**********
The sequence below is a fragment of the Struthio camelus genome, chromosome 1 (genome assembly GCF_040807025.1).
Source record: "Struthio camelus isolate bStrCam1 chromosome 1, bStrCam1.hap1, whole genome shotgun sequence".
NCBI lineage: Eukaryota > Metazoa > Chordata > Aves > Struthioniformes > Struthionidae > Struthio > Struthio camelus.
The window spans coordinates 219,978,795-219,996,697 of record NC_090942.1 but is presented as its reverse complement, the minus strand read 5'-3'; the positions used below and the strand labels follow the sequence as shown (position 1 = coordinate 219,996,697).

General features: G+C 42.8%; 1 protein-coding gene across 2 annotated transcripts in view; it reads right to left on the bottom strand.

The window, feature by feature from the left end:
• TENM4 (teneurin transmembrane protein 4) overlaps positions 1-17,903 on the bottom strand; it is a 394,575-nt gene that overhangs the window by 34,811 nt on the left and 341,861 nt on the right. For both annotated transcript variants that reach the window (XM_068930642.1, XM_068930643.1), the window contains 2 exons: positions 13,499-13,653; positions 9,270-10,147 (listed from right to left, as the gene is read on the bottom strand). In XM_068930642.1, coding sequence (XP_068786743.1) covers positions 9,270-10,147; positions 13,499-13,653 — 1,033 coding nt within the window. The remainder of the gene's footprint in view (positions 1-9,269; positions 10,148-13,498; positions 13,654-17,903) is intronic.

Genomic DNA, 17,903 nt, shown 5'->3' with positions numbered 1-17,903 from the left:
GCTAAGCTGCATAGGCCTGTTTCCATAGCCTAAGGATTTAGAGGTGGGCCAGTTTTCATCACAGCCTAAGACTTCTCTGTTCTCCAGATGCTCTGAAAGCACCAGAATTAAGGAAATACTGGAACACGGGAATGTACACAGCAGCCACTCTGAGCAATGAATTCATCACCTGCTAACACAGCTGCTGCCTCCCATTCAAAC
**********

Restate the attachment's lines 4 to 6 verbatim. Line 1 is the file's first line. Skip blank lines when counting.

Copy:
The window spans coordinates 219,978,795-219,996,697 of record NC_090942.1 but is presented as its reverse complement, the minus strand read 5'-3'; the positions used below and the strand labels follow the sequence as shown (position 1 = coordinate 219,996,697).

General features: G+C 42.8%; 1 protein-coding gene across 2 annotated transcripts in view; it reads right to left on the bottom strand.

The window, feature by feature from the left end: